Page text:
Anne Purschwitz, Editor of Fusion in Europe. Picture: EUROfusion

Anne Purschwitz, Editor of Fusion in Europe. Picture: EUROfusion

Wow, what a journey! Fusion in Europe continues the successful Fusion Writers project in 2017! You now hold in your hands an edition that includes articles from young fusion enthusiasts, born in Australia, Brazil, the U.S., India and, of course, many European countries.

We know, this magazine is called “Fusion in Europe” but EUROfusion’s research also has links with what is happening across the pond … and even further beyond. No doubt we take the world on board when talking about one of mankind’s most demanding endeavour since sending people to the moon.

The current edition features 16 essays written by authors who are mostly about to finish their PhDs. Hence, you’ll find more scientific content compared to the 2016 edition. We wanted to take a look inside EUROfusion’s Research Units, wherever we were given the opportunity to do so, and we wanted to hear the news straight from the horse’s mouth. They chose their topics entirely on their own and they were free to speak their mind. We have encouraged our authors to report from their labs in entertaining and understandable ways. And many have succeeded, Žiga and Sarah for instance. Their secret? Passion. What drives a person to chase neutrons, what’s so interesting in checking out the ashtray of a fusion device and, most of all, why should it matter to the world? If the writer is able to share his or her motivation, then we are winning. I have been on that journey for years and I sometimes don’t know where the road is taking me. Unexpected things happen and lead to something new, such as this fresh feature: the fusion basics boxes.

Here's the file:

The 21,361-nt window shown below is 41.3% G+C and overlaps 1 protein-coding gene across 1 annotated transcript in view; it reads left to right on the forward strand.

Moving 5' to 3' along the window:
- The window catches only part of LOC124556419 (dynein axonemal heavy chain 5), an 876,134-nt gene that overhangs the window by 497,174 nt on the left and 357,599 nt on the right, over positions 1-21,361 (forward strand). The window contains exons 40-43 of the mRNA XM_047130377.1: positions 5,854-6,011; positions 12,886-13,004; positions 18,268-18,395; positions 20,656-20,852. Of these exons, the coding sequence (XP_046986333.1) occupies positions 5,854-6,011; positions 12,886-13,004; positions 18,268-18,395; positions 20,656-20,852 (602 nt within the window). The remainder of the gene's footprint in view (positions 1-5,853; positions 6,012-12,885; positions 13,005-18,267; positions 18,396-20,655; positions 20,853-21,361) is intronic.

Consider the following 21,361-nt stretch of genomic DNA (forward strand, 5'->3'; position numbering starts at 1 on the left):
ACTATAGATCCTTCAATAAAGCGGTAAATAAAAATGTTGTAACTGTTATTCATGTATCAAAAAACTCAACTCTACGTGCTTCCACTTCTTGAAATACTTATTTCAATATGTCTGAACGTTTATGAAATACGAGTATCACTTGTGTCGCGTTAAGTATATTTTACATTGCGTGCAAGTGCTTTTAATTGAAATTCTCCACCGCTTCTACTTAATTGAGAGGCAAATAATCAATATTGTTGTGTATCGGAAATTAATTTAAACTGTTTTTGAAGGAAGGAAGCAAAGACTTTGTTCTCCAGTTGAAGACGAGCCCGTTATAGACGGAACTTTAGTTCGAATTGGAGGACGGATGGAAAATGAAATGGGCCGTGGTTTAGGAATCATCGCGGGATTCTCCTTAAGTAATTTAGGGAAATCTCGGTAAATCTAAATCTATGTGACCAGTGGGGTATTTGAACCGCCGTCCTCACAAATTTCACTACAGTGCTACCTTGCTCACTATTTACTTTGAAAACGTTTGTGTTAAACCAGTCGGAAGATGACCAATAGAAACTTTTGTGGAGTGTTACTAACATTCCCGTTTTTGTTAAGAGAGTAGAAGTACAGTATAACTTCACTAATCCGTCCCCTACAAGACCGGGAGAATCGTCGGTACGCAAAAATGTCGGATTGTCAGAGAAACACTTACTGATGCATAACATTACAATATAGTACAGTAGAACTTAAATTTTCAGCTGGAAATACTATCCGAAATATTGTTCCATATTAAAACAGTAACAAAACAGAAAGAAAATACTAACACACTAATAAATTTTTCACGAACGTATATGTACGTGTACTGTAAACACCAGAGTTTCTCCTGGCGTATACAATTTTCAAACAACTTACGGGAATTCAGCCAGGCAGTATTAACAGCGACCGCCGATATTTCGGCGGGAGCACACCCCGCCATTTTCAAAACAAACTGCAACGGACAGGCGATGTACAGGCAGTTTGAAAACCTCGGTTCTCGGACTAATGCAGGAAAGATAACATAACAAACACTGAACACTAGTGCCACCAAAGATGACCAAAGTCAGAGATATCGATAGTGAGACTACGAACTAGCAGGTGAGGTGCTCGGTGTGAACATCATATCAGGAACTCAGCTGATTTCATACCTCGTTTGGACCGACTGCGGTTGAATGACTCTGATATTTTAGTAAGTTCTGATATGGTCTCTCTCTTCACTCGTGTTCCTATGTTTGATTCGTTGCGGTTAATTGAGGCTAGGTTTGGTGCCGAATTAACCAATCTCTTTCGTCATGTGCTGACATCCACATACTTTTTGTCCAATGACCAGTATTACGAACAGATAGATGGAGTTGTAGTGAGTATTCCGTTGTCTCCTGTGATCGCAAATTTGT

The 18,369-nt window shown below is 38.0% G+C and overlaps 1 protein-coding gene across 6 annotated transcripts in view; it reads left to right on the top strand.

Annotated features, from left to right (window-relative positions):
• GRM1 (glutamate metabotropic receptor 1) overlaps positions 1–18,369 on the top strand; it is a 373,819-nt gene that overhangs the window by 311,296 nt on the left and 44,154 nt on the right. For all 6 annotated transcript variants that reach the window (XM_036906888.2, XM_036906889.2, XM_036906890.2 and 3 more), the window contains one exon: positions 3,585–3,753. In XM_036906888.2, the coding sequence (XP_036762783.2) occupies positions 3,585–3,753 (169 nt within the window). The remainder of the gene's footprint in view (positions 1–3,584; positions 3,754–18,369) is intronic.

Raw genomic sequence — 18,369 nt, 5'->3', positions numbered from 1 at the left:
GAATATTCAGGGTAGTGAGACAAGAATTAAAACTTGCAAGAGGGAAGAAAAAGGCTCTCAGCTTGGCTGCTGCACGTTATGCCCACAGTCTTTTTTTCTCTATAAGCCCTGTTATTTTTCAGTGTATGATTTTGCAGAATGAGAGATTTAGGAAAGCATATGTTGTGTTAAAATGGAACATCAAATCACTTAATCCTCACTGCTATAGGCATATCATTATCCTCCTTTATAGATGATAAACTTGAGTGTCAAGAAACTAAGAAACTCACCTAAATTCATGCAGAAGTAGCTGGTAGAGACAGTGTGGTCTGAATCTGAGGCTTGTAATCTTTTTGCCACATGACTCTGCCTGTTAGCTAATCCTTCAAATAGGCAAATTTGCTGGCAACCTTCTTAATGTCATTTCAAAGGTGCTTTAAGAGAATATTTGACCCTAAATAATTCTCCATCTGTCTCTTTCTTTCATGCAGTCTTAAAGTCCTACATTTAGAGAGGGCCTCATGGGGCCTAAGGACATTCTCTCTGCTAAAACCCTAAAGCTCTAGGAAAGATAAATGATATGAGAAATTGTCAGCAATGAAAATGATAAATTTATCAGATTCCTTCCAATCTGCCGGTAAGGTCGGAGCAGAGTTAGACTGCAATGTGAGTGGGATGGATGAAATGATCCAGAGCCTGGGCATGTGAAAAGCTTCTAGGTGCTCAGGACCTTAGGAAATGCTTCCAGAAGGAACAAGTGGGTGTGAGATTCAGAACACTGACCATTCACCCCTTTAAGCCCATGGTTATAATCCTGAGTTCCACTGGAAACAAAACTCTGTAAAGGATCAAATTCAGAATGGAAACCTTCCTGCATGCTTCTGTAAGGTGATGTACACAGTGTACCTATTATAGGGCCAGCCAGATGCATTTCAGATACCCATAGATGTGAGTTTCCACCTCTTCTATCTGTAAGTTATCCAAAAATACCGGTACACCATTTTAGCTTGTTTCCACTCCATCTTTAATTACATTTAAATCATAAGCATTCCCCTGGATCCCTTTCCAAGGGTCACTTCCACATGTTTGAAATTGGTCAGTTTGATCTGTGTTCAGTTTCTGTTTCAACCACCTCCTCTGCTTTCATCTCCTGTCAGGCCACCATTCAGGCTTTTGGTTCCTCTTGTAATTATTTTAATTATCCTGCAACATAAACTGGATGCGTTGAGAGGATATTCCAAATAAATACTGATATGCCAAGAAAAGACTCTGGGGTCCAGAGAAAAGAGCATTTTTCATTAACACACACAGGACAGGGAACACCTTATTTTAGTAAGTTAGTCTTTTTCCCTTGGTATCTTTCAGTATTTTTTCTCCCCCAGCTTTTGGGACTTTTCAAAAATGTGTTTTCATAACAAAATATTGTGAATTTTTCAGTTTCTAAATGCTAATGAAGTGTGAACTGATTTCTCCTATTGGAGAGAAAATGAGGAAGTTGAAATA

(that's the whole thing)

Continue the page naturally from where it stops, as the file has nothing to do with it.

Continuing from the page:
The author of those packages is Oisín McCormack. He has an extraordinary ability which enables him to explain crazy complicated fusion matters in just three minutes. We used that skill and identified fusion topics which come up on a constant basis and which need further explanation. As a result, we ‚forced‘ Oisín to explain them with the help of 80 words only, pack them in a box and, hence, take the burden off the author’s shoulders. And Oisín did very well.

In fact, the boxes made the authors collaborate. For instance, writers whose essays dealt with, let’s say “tritium”; such as Paul, David and Rodrigo, who, by the way, live on different continents, needed to talk things over. They held intensive discussions to achieve a crisp but correct explanation, and finally agreed on a tiny square which is now shared by all of their essays.

I would dearly like to thank all of the involved writers and, especially, the cartoonists Amita and Benoît, for their incredible commitment and their reliable punctuality.

It was a thrilling ride and I am happy that we decided to embark on that journey once again. It was a great lesson to learn that even while travelling down the same path twice, you will find something new along the way.